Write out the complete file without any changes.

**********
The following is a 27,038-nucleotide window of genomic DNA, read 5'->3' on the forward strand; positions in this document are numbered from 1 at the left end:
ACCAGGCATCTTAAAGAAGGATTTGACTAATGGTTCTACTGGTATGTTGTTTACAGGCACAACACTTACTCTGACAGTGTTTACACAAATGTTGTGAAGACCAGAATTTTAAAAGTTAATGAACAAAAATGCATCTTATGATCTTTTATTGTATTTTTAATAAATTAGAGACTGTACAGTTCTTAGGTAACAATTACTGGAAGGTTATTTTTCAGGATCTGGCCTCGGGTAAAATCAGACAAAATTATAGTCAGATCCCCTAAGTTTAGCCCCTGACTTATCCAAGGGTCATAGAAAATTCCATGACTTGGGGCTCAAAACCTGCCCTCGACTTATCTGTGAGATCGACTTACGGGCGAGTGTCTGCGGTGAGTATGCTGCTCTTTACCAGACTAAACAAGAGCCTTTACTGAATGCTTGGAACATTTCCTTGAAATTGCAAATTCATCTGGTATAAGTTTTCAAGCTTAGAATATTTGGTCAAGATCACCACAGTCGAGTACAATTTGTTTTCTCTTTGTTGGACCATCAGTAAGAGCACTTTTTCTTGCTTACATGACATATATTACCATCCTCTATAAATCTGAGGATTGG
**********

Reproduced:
The following is a 27,038-nucleotide window of genomic DNA, read 5'->3' on the forward strand; positions in this document are numbered from 1 at the left end:
ACCAGGCATCTTAAAGAAGGATTTGACTAATGGTTCTACTGGTATGTTGTTTACAGGCACAACACTTACTCTGACAGTGTTTACACAAATGTTGTGAAGACCAGAATTTTAAAAGTTAATGAACAAAAATGCATCTTATGATCTTTTATTGTATTTTTAATAAATTAGAGACTGTACAGTTCTTAGGTAACAATTACTGGAAGGTTATTTTTCAGGATCTGGCCTCGGGTAAAATCAGACAAAATTATAGTCAGATCCCCTAAGTTTAGCCCCTGACTTATCCAAGGGTCATAGAAAATTCCATGACTTGGGGCTCAAAACCTGCCCTCGACTTATCTGTGAGATCGACTTACGGGCGAGTGTCTGCGGTGAGTATGCTGCTCTTTACCAGACTAAACAAGAGCCTTTACTGAATGCTTGGAACATTTCCTTGAAATTGCAAATTCATCTGGTATAAGTTTTCAAGCTTAGAATATTTGGTCAAGATCACCACAGTCGAGTACAATTTGTTTTCTCTTTGTTGGACCATCAGTAAGAGCACTTTTTCTTGCTTACATGACATATATTACCATCCTCTATAAATCTGAGGATTGG